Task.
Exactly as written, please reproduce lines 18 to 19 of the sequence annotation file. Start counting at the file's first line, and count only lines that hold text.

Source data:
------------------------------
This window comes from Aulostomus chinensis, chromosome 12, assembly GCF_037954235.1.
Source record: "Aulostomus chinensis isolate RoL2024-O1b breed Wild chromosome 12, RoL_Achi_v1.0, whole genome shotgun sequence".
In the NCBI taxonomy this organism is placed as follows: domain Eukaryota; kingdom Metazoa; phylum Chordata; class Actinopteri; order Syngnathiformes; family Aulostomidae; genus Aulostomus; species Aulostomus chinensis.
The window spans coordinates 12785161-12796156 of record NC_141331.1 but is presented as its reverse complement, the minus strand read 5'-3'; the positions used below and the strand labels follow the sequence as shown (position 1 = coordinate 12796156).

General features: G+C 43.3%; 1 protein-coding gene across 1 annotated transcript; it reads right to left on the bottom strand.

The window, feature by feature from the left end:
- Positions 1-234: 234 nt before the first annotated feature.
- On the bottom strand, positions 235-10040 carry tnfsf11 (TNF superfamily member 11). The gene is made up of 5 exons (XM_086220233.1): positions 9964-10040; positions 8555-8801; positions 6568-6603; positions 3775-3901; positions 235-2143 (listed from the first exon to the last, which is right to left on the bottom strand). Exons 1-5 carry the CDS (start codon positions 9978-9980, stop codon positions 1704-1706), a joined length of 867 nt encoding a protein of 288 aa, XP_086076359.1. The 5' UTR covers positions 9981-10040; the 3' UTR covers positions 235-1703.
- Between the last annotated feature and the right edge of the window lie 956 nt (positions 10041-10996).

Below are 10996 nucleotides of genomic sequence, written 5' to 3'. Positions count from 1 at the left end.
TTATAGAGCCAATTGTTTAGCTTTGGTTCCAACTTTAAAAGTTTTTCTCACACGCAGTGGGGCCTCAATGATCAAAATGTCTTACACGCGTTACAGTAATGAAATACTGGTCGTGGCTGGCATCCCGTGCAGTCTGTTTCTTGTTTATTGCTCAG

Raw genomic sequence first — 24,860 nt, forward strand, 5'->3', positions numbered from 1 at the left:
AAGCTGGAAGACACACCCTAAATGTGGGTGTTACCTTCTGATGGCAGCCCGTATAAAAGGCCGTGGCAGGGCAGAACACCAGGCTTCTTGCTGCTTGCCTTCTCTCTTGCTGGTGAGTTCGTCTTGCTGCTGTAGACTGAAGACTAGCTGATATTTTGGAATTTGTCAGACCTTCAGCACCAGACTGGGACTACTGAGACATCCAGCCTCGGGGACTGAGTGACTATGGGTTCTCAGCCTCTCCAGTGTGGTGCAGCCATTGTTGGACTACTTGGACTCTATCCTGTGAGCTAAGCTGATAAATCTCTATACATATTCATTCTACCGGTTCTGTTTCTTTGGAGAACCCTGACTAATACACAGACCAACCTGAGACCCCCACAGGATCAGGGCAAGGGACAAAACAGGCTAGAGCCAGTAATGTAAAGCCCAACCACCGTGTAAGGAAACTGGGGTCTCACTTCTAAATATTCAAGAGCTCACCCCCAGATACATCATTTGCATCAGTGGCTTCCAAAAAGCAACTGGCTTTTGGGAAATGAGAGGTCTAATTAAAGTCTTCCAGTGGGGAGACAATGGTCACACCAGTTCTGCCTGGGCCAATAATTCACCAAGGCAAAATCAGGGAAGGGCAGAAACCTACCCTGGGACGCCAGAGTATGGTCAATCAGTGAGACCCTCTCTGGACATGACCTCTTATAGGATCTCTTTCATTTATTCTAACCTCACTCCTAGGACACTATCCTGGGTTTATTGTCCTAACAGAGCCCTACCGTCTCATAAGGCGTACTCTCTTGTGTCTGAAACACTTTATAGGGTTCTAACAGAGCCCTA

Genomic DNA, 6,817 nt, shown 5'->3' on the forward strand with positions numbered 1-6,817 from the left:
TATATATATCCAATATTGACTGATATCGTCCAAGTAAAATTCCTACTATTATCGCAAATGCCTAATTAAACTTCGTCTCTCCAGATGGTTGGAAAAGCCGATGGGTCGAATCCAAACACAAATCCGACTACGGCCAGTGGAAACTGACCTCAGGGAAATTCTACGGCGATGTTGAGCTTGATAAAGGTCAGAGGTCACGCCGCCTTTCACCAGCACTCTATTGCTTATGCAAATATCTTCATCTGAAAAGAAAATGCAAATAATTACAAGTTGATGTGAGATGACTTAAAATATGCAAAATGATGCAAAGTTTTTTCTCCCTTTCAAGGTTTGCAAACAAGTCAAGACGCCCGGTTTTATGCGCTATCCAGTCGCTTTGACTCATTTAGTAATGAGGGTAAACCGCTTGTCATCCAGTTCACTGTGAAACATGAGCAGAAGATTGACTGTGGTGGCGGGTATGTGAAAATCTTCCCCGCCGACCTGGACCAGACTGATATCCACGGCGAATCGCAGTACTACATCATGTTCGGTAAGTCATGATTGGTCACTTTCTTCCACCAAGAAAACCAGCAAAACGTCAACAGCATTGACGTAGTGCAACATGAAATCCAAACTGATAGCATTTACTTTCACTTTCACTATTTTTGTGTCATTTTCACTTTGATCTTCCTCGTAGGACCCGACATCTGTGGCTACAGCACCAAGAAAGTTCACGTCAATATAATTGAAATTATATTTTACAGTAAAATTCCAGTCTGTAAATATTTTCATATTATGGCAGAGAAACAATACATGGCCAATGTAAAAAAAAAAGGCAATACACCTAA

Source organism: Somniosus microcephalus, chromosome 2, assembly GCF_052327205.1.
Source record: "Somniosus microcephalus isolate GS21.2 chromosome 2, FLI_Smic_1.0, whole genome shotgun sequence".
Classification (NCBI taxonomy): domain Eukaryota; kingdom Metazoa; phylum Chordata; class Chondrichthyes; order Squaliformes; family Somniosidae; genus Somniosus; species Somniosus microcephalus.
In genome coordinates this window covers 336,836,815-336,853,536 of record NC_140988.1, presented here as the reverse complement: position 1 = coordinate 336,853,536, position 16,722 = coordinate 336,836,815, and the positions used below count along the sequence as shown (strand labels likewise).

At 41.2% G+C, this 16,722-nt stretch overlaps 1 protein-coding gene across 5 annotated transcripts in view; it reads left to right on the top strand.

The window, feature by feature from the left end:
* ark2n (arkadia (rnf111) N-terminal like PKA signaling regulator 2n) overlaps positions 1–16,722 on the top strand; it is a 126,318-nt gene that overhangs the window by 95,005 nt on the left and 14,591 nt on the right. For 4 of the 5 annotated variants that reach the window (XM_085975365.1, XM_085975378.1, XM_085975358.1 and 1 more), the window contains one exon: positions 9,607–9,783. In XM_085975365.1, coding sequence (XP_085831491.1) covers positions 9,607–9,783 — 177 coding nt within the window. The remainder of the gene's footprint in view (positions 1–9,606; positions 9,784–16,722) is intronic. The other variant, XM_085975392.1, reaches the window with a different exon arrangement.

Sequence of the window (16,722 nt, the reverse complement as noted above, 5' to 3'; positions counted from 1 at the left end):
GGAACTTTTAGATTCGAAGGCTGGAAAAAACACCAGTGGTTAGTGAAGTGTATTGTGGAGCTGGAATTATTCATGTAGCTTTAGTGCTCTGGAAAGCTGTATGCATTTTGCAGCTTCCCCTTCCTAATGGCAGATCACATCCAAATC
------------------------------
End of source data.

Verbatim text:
Classification (NCBI taxonomy): domain Eukaryota; kingdom Metazoa; phylum Chordata; class Chondrichthyes; order Squaliformes; family Somniosidae; genus Somniosus; species Somniosus microcephalus.
In genome coordinates this window covers 336,836,815-336,853,536 of record NC_140988.1, presented here as the reverse complement: position 1 = coordinate 336,853,536, position 16,722 = coordinate 336,836,815, and the positions used below count along the sequence as shown (strand labels likewise).